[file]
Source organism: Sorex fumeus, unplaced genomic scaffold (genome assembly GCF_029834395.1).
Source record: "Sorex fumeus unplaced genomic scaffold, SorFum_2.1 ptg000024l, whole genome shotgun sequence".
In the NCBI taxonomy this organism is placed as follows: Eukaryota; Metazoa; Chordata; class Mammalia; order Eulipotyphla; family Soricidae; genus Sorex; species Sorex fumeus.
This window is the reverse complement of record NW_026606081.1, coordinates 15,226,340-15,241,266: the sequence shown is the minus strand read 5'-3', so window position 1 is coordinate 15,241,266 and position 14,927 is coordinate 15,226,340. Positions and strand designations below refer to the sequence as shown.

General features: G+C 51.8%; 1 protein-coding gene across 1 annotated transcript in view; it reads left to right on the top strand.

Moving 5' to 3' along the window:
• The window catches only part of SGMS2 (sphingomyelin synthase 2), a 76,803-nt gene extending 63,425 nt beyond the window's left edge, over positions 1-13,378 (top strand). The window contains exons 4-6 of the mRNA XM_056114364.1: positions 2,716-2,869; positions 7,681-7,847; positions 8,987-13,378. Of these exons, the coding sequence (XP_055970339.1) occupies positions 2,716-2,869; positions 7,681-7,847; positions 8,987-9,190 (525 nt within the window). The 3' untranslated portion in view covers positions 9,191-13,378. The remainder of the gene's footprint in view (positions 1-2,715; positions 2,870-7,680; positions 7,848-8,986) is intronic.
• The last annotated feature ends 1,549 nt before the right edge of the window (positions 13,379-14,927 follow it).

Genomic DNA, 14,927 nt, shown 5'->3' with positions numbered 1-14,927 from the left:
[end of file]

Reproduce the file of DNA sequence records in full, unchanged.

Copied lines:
Source organism: Sorex fumeus, unplaced genomic scaffold (genome assembly GCF_029834395.1).
Source record: "Sorex fumeus unplaced genomic scaffold, SorFum_2.1 ptg000024l, whole genome shotgun sequence".
In the NCBI taxonomy this organism is placed as follows: Eukaryota; Metazoa; Chordata; class Mammalia; order Eulipotyphla; family Soricidae; genus Sorex; species Sorex fumeus.
This window is the reverse complement of record NW_026606081.1, coordinates 15,226,340-15,241,266: the sequence shown is the minus strand read 5'-3', so window position 1 is coordinate 15,241,266 and position 14,927 is coordinate 15,226,340. Positions and strand designations below refer to the sequence as shown.

General features: G+C 51.8%; 1 protein-coding gene across 1 annotated transcript in view; it reads left to right on the top strand.

Moving 5' to 3' along the window:
• The window catches only part of SGMS2 (sphingomyelin synthase 2), a 76,803-nt gene extending 63,425 nt beyond the window's left edge, over positions 1-13,378 (top strand). The window contains exons 4-6 of the mRNA XM_056114364.1: positions 2,716-2,869; positions 7,681-7,847; positions 8,987-13,378. Of these exons, the coding sequence (XP_055970339.1) occupies positions 2,716-2,869; positions 7,681-7,847; positions 8,987-9,190 (525 nt within the window). The 3' untranslated portion in view covers positions 9,191-13,378. The remainder of the gene's footprint in view (positions 1-2,715; positions 2,870-7,680; positions 7,848-8,986) is intronic.
• The last annotated feature ends 1,549 nt before the right edge of the window (positions 13,379-14,927 follow it).

Genomic DNA, 14,927 nt, shown 5'->3' with positions numbered 1-14,927 from the left: